Georgia offers both fault-based and no-fault reasons -- or grounds -- for divorce. Fault-based grounds require the filing spouse to prove to the court that the grounds exist. For example, if your spouse files for divorce based on adultery, she must prove that you committed adultery. If she does not provide enough evidence, or if you successfully dispute her evidence, the court may dismiss the divorce case for lack of proof. However, she can refile her case based on the no-fault ground of irretrievable breakdown of the marriage, which does not require significant proof.
Service of Process
Generally, your spouse must serve you with a copy of the complaint she filed with the court, and the court will not allow the case to go forward without proper service. You can attempt to dodge service by avoiding the process server or sheriff who comes to give you the papers. However, eventually, they will probably be able to serve you. Even if you successfully dodge service, Georgia law allows an alternate method of service -- by publishing notice in the newspaper -- so the divorce will eventually proceed.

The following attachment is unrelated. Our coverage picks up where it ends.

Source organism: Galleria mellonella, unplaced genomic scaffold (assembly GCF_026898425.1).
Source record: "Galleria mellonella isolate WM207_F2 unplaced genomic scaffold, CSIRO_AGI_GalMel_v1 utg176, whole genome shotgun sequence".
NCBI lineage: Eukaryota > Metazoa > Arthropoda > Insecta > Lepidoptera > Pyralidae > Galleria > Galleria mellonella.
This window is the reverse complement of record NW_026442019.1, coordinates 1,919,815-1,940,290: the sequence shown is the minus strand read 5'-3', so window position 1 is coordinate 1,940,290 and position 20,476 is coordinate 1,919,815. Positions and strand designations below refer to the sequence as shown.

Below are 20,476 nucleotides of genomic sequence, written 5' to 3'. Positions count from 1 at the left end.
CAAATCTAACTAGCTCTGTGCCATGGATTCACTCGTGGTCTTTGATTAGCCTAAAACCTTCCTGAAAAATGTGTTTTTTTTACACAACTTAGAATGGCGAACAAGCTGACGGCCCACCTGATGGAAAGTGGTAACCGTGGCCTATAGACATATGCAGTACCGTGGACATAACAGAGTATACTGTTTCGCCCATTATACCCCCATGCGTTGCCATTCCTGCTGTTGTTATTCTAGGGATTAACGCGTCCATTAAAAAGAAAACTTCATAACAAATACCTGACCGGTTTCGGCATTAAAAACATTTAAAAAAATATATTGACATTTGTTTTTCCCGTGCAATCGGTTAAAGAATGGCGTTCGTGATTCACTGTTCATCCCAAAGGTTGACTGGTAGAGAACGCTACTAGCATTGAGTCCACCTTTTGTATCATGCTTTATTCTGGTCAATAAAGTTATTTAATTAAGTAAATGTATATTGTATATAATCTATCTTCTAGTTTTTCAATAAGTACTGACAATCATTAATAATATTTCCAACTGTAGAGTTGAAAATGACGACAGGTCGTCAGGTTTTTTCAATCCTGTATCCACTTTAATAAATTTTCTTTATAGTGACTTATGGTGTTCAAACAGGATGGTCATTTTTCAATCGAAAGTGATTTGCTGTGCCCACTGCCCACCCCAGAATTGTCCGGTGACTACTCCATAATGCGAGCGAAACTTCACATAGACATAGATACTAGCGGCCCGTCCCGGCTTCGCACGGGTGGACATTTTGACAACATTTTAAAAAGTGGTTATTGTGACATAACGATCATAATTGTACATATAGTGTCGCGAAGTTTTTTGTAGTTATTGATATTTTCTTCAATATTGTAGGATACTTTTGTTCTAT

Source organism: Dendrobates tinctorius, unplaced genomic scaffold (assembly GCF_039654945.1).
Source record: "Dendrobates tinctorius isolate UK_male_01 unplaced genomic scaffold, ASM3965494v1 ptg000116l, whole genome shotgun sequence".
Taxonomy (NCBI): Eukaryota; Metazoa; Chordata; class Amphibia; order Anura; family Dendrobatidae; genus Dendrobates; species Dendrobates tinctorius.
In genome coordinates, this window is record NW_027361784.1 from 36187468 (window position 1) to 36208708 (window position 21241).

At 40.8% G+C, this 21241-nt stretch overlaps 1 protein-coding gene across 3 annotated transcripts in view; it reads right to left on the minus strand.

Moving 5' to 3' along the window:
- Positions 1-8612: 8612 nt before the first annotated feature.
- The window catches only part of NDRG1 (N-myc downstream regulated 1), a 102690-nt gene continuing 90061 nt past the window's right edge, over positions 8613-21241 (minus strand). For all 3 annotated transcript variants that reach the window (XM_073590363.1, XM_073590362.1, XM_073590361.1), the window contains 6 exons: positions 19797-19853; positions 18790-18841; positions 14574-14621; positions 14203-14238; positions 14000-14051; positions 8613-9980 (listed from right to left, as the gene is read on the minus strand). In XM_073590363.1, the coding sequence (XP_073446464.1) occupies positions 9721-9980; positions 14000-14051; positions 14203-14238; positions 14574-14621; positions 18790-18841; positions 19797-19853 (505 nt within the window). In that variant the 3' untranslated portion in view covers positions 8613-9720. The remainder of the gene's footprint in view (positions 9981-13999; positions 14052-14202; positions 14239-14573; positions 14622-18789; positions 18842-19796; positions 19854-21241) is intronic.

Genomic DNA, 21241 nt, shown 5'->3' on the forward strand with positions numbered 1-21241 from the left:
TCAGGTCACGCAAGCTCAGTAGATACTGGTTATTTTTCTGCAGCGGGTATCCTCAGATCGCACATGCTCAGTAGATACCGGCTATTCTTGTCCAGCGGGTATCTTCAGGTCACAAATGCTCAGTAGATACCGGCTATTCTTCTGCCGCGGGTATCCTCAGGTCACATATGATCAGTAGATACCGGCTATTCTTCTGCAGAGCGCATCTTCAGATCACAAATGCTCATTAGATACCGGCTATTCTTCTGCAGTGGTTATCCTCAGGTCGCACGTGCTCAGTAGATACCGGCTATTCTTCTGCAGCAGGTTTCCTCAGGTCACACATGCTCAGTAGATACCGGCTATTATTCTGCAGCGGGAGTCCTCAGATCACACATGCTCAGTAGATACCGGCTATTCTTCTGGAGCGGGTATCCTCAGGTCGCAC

Georgia law requires either you or your spouse to have been a resident for at least six months before your spouse files her complaint. If this residency requirement was not met, you can raise this issue to the court, and the court may dismiss the case. However, this won’t stop the divorce either since your spouse could file again when either of you has lived in Georgia for the required six months.
Contesting Divorce Terms
You can also contest the terms your spouse proposed in her complaint, such as property division, custody and spousal support. Disagreement about these terms can slow the divorce process considerably. However, the divorce will eventually be granted once the court reaches a decision on each disputed matter.